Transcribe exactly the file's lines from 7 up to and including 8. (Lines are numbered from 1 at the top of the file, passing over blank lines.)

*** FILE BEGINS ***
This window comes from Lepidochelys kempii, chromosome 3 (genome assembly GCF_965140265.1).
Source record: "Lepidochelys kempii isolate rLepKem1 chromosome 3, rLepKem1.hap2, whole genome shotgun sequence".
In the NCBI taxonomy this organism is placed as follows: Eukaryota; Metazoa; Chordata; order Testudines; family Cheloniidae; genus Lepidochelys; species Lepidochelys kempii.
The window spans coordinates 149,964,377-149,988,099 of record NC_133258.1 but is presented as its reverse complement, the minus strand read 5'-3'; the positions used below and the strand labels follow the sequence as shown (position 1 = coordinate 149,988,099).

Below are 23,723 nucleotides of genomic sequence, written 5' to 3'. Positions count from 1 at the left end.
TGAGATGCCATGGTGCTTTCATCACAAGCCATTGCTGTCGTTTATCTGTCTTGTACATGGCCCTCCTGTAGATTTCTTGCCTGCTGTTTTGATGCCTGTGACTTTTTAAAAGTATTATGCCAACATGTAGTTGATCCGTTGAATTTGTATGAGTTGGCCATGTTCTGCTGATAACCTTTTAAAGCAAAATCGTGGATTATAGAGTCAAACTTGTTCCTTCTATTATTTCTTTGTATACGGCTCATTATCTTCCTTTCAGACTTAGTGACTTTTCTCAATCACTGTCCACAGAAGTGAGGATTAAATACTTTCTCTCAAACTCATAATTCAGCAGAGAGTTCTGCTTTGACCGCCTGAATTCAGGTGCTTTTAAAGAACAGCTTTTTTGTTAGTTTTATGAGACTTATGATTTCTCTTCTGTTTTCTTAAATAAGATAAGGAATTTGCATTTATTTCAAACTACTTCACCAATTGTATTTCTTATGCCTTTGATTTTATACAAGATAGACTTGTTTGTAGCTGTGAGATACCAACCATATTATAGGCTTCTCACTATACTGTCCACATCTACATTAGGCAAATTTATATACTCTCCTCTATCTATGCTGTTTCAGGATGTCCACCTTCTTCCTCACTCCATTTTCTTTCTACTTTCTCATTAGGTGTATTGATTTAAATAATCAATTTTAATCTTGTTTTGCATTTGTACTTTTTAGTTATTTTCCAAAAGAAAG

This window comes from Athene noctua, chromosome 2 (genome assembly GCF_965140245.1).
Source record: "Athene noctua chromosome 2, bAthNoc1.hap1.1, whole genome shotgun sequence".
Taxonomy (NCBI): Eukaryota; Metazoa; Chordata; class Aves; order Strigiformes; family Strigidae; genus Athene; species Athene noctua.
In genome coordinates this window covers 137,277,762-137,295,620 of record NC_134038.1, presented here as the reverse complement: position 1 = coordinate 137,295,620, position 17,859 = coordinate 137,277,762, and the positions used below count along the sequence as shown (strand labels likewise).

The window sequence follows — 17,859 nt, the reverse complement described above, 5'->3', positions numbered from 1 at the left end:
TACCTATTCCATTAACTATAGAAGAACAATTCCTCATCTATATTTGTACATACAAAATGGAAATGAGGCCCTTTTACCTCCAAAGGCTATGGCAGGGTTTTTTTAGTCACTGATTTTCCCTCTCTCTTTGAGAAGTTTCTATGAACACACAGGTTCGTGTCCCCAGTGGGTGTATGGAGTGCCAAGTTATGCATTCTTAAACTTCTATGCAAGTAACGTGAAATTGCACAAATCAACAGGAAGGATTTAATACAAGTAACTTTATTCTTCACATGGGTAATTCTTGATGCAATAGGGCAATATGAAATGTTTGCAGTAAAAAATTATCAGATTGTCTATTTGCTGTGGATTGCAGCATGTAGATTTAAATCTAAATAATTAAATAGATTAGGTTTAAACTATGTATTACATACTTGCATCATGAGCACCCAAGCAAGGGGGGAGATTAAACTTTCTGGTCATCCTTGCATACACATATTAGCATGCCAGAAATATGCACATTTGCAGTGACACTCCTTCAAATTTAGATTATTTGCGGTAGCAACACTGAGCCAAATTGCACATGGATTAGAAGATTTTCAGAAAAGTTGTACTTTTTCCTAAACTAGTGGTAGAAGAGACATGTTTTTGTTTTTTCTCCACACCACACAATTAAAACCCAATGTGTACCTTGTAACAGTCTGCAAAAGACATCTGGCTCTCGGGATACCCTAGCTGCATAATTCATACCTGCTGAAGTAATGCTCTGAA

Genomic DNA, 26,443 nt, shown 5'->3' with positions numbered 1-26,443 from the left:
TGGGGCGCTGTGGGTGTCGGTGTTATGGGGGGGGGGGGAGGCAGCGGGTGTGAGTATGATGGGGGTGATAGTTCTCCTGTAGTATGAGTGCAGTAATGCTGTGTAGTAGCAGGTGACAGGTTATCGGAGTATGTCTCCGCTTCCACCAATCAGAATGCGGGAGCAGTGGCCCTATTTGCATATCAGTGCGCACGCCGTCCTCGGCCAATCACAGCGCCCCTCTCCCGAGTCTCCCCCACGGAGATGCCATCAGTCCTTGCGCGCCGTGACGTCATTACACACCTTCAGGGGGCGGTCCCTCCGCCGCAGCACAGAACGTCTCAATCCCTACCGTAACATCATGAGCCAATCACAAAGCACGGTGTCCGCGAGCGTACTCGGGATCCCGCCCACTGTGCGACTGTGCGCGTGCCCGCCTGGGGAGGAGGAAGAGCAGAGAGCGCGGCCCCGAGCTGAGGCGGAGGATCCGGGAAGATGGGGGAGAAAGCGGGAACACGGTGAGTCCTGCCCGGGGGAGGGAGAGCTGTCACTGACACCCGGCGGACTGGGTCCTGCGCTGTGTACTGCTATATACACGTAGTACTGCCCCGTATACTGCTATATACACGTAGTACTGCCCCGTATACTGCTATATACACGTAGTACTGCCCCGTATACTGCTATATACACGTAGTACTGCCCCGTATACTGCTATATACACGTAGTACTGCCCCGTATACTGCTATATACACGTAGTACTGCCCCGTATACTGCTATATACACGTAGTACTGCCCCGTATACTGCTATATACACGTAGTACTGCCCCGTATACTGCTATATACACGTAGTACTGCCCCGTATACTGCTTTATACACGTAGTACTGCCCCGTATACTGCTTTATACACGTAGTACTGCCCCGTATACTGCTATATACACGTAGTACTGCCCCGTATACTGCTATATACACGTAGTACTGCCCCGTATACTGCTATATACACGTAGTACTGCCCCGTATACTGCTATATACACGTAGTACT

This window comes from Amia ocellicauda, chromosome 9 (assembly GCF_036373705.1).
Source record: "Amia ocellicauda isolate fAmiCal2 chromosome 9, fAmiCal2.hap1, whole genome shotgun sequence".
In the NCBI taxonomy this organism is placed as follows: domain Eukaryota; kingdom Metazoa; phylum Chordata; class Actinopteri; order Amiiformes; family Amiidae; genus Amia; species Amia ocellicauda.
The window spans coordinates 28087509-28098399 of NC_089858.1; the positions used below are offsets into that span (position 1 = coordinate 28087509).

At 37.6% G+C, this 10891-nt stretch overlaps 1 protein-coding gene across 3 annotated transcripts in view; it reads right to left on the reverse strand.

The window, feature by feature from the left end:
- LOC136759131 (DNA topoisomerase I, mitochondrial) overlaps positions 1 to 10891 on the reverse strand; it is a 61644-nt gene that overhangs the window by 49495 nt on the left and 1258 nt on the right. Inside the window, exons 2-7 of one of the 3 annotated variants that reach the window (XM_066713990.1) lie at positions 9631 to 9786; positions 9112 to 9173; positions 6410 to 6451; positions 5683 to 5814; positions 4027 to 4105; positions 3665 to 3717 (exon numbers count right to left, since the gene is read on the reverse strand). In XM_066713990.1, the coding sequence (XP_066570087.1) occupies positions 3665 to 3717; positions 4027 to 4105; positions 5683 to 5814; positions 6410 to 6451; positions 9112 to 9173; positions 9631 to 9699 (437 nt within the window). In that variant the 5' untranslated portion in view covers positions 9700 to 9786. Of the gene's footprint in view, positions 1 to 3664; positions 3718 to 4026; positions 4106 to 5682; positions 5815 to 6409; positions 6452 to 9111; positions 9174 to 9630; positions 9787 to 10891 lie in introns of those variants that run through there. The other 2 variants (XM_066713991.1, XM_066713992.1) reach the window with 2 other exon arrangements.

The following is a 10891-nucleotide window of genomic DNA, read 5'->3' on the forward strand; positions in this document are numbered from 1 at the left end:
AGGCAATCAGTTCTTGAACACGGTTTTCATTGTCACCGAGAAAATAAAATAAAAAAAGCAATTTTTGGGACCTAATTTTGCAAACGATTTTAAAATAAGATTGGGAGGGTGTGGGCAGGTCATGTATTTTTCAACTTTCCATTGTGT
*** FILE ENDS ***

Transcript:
This window comes from Athene noctua, chromosome 2 (genome assembly GCF_965140245.1).
Source record: "Athene noctua chromosome 2, bAthNoc1.hap1.1, whole genome shotgun sequence".